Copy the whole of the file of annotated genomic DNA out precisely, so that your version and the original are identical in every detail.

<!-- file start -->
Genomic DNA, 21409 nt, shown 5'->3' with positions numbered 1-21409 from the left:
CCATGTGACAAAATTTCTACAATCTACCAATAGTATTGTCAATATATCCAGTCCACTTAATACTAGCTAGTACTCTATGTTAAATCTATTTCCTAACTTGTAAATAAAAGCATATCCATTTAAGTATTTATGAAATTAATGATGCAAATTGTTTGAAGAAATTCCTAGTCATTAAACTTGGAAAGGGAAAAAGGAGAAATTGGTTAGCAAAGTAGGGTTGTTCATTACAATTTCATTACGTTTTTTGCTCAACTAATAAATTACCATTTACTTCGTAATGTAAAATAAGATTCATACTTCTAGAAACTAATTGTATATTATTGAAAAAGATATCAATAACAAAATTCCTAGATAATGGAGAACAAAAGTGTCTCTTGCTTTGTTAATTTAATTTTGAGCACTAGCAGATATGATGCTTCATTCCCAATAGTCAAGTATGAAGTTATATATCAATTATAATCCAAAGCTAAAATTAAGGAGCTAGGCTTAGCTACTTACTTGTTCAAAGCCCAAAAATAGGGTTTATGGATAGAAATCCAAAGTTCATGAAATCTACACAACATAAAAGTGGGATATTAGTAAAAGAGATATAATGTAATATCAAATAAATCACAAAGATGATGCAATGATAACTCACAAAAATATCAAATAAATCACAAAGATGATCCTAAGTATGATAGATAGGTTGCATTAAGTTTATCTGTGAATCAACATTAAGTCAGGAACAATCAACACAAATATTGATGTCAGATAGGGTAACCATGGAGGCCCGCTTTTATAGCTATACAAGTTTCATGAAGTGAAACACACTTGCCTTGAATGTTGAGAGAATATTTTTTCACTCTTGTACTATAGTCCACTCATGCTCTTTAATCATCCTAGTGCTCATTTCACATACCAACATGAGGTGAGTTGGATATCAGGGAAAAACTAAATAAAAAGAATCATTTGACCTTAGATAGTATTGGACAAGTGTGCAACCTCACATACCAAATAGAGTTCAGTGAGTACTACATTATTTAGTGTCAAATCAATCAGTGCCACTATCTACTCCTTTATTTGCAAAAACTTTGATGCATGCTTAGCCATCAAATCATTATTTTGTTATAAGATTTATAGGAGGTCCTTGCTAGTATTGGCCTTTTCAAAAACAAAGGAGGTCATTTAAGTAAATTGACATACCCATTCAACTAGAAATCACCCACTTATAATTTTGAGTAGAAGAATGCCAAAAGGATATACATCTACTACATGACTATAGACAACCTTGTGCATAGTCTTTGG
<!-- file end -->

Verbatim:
Genomic DNA, 21409 nt, shown 5'->3' with positions numbered 1-21409 from the left:
CCATGTGACAAAATTTCTACAATCTACCAATAGTATTGTCAATATATCCAGTCCACTTAATACTAGCTAGTACTCTATGTTAAATCTATTTCCTAACTTGTAAATAAAAGCATATCCATTTAAGTATTTATGAAATTAATGATGCAAATTGTTTGAAGAAATTCCTAGTCATTAAACTTGGAAAGGGAAAAAGGAGAAATTGGTTAGCAAAGTAGGGTTGTTCATTACAATTTCATTACGTTTTTTGCTCAACTAATAAATTACCATTTACTTCGTAATGTAAAATAAGATTCATACTTCTAGAAACTAATTGTATATTATTGAAAAAGATATCAATAACAAAATTCCTAGATAATGGAGAACAAAAGTGTCTCTTGCTTTGTTAATTTAATTTTGAGCACTAGCAGATATGATGCTTCATTCCCAATAGTCAAGTATGAAGTTATATATCAATTATAATCCAAAGCTAAAATTAAGGAGCTAGGCTTAGCTACTTACTTGTTCAAAGCCCAAAAATAGGGTTTATGGATAGAAATCCAAAGTTCATGAAATCTACACAACATAAAAGTGGGATATTAGTAAAAGAGATATAATGTAATATCAAATAAATCACAAAGATGATGCAATGATAACTCACAAAAATATCAAATAAATCACAAAGATGATCCTAAGTATGATAGATAGGTTGCATTAAGTTTATCTGTGAATCAACATTAAGTCAGGAACAATCAACACAAATATTGATGTCAGATAGGGTAACCATGGAGGCCCGCTTTTATAGCTATACAAGTTTCATGAAGTGAAACACACTTGCCTTGAATGTTGAGAGAATATTTTTTCACTCTTGTACTATAGTCCACTCATGCTCTTTAATCATCCTAGTGCTCATTTCACATACCAACATGAGGTGAGTTGGATATCAGGGAAAAACTAAATAAAAAGAATCATTTGACCTTAGATAGTATTGGACAAGTGTGCAACCTCACATACCAAATAGAGTTCAGTGAGTACTACATTATTTAGTGTCAAATCAATCAGTGCCACTATCTACTCCTTTATTTGCAAAAACTTTGATGCATGCTTAGCCATCAAATCATTATTTTGTTATAAGATTTATAGGAGGTCCTTGCTAGTATTGGCCTTTTCAAAAACAAAGGAGGTCATTTAAGTAAATTGACATACCCATTCAACTAGAAATCACCCACTTATAATTTTGAGTAGAAGAATGCCAAAAGGATATACATCTACTACATGACTATAGACAACCTTGTGCATAGTCTTTGG